Alternating bands of solid chartreuse, stripes, grey damask, and a silvery geometric pattern, Restaurant Medzes' wall treatments merge the classic with the contemporary—creating an apt visual representation of their menu. Flambeed saganaki, moussaka, and lamb skewers anchor the kitchen's repertoire of traditional Greek fare and can be assembled into a miniature battle map of Thermoplyae, if you're a child. The Hellenic influence also permeates unexpected dishes: feta and tzatziki sauce tops burgers, and black olives, pesto, and sun-dried tomatoes are tossed into fettuccine. Cannelloni, veal parmesan, and artisan pizzas further extend the Mediterranean's reach into the dining experience.
When lauded Ottawa restaurateur Ion Aimers turned his attention to pizza, he didn't want to reinvent the wheel—just upgrade and transform it. Some of his pies at ZaZaZa Pizza With Pizazz are indeed reminiscent of Italian classics: there's the Bo Derek, which is decorated with pesto oil, feta cheese, and tomatoes, as well as the French Kiss, whose brie, artichoke, and caramelized onions work as a harmony of flavours.
Other pizzas, however, get a little more audacious. One is named the Scary Roommate, in reference to its classic dorm-room toppings of hot dogs, cheddar, and Kraft Dinner. The Shangri La Di Da, by contrast, takes its culinary cues from the east, dappling the crust with a tomato tandoori sauce, goat cheese, sweet peppers, and honey drizzle. Every pizza is served on one of three types of crust—dusted cornmeal, honey oat, or gluten-free—with sauces made from scratch. Other menu items have likewise undergone refreshing makeovers. The lemonade, for example, arrives freshly squeezed in a sugar-rimmed glass with mint, rather than still trapped inside a lemon.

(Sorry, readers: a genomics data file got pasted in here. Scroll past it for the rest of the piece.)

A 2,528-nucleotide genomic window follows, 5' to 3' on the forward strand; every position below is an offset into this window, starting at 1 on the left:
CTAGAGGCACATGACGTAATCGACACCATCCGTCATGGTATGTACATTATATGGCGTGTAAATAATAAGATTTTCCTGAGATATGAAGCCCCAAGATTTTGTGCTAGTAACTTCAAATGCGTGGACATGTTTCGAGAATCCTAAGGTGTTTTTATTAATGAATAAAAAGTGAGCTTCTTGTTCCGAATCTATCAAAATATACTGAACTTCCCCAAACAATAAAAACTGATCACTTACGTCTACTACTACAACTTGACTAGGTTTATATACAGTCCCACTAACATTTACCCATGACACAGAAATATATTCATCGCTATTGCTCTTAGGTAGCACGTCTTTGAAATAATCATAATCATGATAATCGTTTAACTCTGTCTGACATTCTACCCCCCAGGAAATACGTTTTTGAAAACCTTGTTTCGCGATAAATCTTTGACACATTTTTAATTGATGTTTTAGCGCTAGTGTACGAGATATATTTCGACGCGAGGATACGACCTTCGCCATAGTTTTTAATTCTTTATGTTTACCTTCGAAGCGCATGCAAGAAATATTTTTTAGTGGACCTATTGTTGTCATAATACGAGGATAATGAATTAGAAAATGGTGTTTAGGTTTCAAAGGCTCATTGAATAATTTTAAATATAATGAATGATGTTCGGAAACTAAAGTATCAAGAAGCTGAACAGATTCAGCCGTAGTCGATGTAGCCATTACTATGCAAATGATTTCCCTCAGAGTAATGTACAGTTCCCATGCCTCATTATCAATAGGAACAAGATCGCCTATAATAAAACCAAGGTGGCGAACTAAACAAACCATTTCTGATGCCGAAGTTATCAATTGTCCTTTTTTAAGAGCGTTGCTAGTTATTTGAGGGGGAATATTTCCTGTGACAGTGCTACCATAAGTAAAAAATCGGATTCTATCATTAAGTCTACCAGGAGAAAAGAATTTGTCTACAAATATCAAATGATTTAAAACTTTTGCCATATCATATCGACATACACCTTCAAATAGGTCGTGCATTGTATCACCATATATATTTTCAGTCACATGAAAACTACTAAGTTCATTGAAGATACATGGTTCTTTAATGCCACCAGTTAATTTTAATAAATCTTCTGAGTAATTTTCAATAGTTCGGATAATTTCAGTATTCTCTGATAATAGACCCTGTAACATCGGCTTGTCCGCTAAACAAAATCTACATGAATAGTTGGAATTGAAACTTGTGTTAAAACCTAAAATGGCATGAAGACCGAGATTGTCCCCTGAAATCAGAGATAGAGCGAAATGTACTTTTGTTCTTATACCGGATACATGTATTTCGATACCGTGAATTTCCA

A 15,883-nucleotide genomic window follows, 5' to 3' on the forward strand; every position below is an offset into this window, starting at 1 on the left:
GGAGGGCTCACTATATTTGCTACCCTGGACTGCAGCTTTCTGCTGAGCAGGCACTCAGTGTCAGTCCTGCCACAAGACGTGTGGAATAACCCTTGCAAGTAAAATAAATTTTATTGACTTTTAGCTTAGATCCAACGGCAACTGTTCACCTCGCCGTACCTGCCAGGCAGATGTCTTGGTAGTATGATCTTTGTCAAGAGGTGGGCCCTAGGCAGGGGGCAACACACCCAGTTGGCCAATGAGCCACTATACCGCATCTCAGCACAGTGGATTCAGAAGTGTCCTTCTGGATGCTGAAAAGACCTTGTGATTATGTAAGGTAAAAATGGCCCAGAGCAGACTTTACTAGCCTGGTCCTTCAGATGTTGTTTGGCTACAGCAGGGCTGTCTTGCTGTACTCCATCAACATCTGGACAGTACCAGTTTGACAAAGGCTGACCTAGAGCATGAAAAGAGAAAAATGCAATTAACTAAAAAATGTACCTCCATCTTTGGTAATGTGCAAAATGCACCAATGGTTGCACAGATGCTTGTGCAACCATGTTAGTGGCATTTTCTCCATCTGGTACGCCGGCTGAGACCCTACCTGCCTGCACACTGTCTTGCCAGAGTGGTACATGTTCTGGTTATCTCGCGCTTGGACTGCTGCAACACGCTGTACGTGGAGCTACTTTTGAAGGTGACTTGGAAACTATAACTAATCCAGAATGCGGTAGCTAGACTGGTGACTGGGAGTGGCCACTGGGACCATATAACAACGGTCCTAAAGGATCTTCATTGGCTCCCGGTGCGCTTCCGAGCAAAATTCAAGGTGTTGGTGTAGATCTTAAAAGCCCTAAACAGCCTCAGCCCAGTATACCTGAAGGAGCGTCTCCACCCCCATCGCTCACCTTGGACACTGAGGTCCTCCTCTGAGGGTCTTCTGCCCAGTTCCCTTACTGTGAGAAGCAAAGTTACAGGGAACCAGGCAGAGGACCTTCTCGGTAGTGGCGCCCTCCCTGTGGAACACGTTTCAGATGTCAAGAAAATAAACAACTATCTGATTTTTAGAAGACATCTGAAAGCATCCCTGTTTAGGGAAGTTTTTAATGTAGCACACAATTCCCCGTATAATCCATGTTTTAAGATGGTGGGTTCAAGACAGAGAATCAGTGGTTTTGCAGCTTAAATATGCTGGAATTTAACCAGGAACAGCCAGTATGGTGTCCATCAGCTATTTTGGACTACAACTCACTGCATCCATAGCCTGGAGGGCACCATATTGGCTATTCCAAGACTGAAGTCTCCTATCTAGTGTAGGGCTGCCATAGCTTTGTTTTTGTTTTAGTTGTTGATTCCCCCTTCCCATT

Nestled in ByWard Market, Casa Do Churrasco’s chefs carve up meaty platters of chicken, pork, steak, seafood, and sausage, prepared with traditional Portuguese recipes. Framed in white tile, a cutout window provides glimpses into the bustling kitchen—and an order of sizzling steak on a stone recreates it at the table. The earth-toned dining room houses a buffet between 11:45 a.m. and 2 p.m. during weekdays, ensuring that no market-goer leaves hungry. Libation artists stand by prepared to whip up mixed drinks for parties toasting to birthdays, Tuesdays, and anniversaries.
When executive chef Toyoji Hemmi surveys the restaurant's daily deliveries of fresh seafood, he envisions how the fish can be used to create exciting, new sushi entrees instead of just the widely expected staples. Food & Wine magazine praised this dedication to inventive flavor combinations in 2005, labeling chef Hemmi an "innovator" and calling him one of its "favorite iconoclasts" in the United States.
He accentuates maki with seemingly disparate ingredients—including rosemary, walnuts, and cherry tomatoes—that add new dimensions to the rolls' familiar tastes, textures, and pronunciations. Established Japanese flavors remain at the forefront of other items though, such as the wasabi-rubbed filet mignon and the organic cha-soba noodles. This distinctive interplay between contemporary and traditional approaches helped to earn the menu a score of "very good to excellent" from Zagat.
The dining room's vaguely industrial setting also toes the line between contemporary and historic, featuring rustic brick walls and exposed wooden rafters as well as chic, low-slung chairs and modern track lighting. Diners can peek behind the stone-countered sushi bar and watch the chefs assemble platters of maki and nigiri, or join the bartenders, who pass their evenings pouring tastes of sake and shochu.
Behind Sopra Ristorante’s exposed-brick walls, which are covered in framed art, chefs craft authentic Italian cuisine, such as mushroom risotto, homemade veal and beef meatballs, and chicken doused in an aged cognac cream reduction. Bartenders, meanwhile, complement meals with a lineup of classic cocktails and martinis. They craft each drink, which can range from a light and playful tom collins to a richly complex manhattan, with exactitude—2 ounces of top-shelf spirits. Those include Dewar’s scotch and Disaronno amaretto, which blend to create The Don, a signature Sopra Ristorante libation that, like a foreboding message from the Tropicana mafia, arrives with a flaming orange peel. Bartenders can also serve up imported and domestic wines by the bottle.